Briefing notes prepared for Andrew Younger in October leave little doubt about his department's assessment of the non-profit organization, which was established by the previous NDP government.
"Efficiency Nova Scotia Corporation has proven to be an extremely effective organization since it began operations in late 2010, having engaged over 100,000 participants in the province," say the briefing notes, obtained by The Canadian Press through access-to-information laws.
The notes say Efficiency Nova Scotia's programs save ratepayers money, resulted in power savings equivalent to the amount of energy consumed by 22,000 homes and provided free energy upgrades to nearly 14,000 people on low incomes in 2012.
Efficiency Nova Scotia's energy savings were also 28 per cent above the target set by the province's Utility and Review Board, the notes say.
They also say pursuing efficiency initiatives is the cheapest way of balancing electricity supply and demand, adding that the savings are greater than the cost of its programs and billions of dollars in additional infrastructure combined.
"Those costs would have to be paid by electricity customers and would be far more than an energy efficiency fee."
The Liberals came to power in part by railing against power rates that are among the highest in the country. One of their targets was the monthly fee of about $4 that is added to power bills to help fund programs offered by Efficiency Nova Scotia.
The party branded the fee, which totals $46 million annually, as a tax, vowed to remove it from bills and force Nova Scotia Power to pay for efficiency programs.
But nearly three months into its mandate, the government has not touched the fee, with Younger saying that won't happen until Jan. 1, 2015 because this year's fee was already set.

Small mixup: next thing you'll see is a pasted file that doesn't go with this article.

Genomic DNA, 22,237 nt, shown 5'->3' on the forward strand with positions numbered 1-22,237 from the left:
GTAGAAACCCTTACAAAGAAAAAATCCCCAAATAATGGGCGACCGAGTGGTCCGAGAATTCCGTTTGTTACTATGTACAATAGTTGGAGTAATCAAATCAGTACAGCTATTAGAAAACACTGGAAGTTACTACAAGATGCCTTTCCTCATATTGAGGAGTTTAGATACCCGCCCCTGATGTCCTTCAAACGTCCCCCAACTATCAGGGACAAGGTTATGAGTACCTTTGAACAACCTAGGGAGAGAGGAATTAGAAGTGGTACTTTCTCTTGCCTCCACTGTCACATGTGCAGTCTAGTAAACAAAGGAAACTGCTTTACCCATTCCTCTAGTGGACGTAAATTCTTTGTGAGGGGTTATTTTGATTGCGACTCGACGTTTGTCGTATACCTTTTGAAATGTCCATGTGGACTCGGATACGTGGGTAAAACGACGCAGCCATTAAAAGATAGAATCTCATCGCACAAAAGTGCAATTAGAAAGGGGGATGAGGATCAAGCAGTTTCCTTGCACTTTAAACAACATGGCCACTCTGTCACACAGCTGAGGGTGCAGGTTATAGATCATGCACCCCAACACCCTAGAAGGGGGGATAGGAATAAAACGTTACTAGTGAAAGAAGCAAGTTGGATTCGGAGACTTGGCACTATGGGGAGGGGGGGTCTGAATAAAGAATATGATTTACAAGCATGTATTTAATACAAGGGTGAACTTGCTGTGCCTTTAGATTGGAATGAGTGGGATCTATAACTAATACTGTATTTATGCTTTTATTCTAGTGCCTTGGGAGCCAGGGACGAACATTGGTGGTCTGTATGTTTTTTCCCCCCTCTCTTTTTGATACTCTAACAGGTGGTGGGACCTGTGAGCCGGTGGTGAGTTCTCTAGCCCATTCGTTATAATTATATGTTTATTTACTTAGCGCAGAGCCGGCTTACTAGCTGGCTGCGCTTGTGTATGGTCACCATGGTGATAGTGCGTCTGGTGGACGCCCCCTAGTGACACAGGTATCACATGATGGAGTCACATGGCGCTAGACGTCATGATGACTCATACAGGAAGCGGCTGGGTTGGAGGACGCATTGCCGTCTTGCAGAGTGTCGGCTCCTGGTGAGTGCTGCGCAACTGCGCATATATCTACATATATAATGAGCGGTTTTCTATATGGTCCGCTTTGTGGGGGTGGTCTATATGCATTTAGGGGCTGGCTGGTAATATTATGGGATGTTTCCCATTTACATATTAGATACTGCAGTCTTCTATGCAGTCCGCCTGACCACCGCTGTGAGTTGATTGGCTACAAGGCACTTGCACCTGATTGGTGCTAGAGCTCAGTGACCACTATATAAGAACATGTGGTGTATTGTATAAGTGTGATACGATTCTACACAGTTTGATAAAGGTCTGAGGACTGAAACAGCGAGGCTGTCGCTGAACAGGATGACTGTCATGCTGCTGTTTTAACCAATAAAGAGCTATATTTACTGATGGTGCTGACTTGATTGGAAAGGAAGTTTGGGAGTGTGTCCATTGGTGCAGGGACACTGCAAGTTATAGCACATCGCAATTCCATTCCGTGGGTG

In an interview, Younger said the government "knows where it's going" on the funding model that supports Efficiency Nova Scotia, but he said it wouldn't be revealed until legislation is announced this spring.
He said while he remains committed to the work done by the organization, its structure needs to be changed in order to find even more savings for customers.
"Just because there are benefits in something doesn't mean there can't be improvements," said Younger.
He said programs are being assessed to determine which ones are outdated and which bring the "biggest bang for the buck."
"There's no plan to have them doing something other than efficiency programs," he said.
Despite Younger's assurances, there is some skepticism from supporters of Efficiency Nova Scotia and government opponents who believe the Liberals have been caught out by their previous rhetoric.
Catherine Abreu of the Ecology Action Centre said while she believes the government is committed to energy efficiency, it has a challenge on its hands because of an election campaign stance that left the public with a "less than favourable" impression of Efficiency Nova Scotia.
Abreu said the Liberals were elected partly because they promised to increase competition for Nova Scotia Power, and their position on Efficiency Nova Scotia puts them at odds with that.
"Efficiency Nova Scotia is at this point the greatest competitor Nova Scotia Power has in this province," she said.
She said she has a hard time understanding how the organization can be maintained if the $46 million in fees is ultimately shifted to Nova Scotia Power, a move she said would make "no sense at all."
"We can't hamstring (Nova Scotia Power's) ability to operate as a business, and taking away half of their profits to pay for their largest competitor would do just that."
NDP energy critic Frank Corbett said Younger's assertion in December that the government didn't want to create an unintended consequence in moving the $4 fee to Nova Scotia Power was telling, as is the department's assessment of Efficiency Nova Scotia in their briefing notes.
"They've realized that they've been caught out on it and that things like Efficiency Nova Scotia work," said Corbett.